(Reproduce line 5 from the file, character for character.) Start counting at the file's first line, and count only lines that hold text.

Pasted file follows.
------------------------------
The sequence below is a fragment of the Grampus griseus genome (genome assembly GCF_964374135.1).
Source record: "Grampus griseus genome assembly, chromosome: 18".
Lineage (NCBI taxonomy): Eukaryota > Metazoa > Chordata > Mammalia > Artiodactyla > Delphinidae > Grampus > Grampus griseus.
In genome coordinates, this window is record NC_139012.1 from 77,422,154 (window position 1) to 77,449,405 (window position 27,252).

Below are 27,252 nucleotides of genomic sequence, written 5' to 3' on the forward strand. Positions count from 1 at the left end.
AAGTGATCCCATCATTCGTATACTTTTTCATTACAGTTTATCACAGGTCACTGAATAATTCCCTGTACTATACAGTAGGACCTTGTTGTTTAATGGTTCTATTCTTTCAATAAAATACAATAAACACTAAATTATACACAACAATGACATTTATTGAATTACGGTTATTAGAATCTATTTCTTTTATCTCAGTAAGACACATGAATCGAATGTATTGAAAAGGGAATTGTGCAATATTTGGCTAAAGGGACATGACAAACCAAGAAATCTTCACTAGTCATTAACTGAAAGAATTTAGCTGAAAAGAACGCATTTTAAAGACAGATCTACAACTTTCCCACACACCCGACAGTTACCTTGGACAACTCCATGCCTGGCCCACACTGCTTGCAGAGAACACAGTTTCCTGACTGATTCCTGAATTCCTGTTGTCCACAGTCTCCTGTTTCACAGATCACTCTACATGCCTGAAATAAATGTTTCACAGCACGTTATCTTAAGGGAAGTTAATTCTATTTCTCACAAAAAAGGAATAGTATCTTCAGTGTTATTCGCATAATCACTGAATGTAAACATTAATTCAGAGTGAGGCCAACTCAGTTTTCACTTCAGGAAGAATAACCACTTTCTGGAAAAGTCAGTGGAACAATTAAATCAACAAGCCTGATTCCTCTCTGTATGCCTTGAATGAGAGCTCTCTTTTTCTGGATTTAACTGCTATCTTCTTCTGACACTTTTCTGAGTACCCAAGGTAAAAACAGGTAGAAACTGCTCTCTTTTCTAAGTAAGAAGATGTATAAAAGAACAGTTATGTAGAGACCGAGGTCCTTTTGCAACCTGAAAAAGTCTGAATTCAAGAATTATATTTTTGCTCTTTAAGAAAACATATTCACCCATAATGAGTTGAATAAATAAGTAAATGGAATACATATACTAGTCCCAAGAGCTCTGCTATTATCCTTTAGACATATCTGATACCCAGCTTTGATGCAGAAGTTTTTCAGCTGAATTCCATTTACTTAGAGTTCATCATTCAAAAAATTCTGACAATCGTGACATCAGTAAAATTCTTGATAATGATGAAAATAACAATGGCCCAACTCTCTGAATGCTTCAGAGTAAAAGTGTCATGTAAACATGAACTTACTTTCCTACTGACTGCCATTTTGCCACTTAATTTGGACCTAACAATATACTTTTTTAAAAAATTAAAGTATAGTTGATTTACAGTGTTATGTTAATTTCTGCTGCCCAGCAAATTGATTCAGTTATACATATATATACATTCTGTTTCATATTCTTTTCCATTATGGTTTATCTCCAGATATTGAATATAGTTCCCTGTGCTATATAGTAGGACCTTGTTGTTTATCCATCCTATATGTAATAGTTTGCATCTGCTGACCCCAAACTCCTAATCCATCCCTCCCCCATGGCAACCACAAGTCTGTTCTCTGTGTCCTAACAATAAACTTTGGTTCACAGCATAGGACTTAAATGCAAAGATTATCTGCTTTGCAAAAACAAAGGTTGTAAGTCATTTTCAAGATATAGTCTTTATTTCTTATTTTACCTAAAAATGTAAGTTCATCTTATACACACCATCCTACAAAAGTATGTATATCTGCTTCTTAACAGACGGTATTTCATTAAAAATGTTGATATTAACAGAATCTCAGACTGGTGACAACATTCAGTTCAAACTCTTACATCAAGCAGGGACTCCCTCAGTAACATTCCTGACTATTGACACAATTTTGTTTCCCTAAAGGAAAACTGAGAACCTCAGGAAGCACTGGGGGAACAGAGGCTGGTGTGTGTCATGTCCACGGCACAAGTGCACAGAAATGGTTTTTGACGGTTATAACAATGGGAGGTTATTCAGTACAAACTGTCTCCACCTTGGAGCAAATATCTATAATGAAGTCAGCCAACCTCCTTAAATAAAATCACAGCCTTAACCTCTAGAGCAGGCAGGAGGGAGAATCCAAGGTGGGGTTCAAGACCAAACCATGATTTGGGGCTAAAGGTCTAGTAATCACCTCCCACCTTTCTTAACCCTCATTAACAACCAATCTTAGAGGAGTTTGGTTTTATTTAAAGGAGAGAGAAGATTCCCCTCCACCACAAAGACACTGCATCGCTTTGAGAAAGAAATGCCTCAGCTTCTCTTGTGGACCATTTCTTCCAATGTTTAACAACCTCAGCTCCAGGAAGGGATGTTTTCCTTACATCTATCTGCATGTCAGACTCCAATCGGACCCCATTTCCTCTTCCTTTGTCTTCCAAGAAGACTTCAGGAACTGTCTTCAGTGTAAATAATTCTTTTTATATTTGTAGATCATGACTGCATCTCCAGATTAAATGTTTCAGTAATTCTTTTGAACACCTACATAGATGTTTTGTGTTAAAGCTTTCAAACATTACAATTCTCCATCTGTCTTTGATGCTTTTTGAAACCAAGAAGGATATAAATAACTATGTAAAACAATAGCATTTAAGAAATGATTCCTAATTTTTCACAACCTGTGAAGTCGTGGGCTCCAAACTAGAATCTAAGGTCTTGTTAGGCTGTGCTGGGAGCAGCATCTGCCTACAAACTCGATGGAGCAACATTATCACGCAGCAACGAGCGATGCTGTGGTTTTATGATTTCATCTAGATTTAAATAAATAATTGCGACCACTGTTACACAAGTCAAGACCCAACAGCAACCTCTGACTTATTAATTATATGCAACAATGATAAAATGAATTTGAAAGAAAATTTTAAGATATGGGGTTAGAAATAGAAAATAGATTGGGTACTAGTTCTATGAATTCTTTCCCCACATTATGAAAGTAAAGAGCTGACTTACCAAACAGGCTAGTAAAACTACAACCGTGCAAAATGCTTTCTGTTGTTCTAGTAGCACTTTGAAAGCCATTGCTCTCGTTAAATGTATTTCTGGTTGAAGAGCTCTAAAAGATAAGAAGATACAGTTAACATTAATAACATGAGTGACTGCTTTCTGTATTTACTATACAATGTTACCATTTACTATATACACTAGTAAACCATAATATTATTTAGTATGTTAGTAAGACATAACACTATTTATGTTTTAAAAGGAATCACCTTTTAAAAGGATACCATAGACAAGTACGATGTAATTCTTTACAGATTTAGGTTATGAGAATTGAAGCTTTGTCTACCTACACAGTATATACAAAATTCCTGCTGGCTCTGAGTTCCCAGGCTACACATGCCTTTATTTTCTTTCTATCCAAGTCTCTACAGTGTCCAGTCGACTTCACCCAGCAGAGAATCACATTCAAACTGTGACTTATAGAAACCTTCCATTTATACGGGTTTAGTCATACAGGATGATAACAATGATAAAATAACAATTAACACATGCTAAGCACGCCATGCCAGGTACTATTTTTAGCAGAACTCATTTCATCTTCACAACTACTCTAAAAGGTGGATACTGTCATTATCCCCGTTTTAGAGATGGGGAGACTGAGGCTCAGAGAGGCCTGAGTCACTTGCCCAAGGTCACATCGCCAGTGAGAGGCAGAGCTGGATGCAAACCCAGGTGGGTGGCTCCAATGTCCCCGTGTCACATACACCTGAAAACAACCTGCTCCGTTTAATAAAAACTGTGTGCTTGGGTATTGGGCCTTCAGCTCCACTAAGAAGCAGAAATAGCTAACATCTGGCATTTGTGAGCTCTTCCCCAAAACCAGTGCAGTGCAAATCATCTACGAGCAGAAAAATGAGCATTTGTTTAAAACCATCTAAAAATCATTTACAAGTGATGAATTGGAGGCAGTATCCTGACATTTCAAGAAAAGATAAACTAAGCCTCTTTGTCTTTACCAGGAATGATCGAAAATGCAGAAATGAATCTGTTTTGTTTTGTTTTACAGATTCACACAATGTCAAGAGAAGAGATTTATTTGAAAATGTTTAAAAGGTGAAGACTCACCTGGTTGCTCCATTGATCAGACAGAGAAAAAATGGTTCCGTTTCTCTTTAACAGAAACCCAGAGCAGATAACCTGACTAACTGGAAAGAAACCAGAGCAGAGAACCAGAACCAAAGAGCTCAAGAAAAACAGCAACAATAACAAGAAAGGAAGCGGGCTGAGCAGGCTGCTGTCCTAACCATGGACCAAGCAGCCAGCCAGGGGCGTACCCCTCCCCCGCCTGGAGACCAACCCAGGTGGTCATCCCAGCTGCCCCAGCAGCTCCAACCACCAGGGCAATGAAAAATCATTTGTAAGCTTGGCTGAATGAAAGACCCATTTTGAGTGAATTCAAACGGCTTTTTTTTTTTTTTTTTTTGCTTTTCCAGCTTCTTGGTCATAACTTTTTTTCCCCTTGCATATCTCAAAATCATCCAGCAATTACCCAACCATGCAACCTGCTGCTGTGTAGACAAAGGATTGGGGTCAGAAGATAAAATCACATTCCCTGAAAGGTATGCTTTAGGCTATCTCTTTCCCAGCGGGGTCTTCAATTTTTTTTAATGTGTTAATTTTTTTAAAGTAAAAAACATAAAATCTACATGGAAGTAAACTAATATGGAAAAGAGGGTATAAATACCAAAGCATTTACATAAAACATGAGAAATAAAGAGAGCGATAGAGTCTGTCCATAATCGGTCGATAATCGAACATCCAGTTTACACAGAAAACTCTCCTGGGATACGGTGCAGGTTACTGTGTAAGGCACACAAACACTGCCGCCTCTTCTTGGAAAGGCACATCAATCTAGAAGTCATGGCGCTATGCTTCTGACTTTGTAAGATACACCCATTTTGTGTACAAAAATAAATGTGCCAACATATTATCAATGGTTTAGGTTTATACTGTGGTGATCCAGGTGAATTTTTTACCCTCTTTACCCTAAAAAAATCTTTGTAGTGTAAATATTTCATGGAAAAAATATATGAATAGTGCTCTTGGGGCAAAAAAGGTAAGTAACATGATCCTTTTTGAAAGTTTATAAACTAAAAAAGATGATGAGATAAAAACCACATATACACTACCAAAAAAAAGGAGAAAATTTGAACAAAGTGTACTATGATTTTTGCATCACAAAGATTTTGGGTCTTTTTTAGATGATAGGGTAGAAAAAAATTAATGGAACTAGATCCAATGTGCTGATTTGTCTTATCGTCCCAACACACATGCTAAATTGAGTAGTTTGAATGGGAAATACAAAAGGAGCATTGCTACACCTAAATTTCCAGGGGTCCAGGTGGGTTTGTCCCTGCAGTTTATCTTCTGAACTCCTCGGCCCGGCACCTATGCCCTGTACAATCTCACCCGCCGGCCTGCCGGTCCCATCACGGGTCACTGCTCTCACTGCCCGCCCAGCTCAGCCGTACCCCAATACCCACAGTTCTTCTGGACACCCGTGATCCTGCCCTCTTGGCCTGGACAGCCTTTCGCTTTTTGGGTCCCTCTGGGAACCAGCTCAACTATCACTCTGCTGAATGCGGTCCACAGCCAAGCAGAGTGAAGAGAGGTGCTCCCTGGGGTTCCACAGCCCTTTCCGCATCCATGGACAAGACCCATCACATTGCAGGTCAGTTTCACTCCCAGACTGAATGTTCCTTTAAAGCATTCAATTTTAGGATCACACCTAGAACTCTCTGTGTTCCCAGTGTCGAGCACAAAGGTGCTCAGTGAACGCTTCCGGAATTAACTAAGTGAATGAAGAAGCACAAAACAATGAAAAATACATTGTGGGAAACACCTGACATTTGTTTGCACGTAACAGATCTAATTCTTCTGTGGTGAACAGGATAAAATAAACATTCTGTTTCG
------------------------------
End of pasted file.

Below are 27,252 nucleotides of genomic sequence, written 5' to 3' on the forward strand. Positions count from 1 at the left end.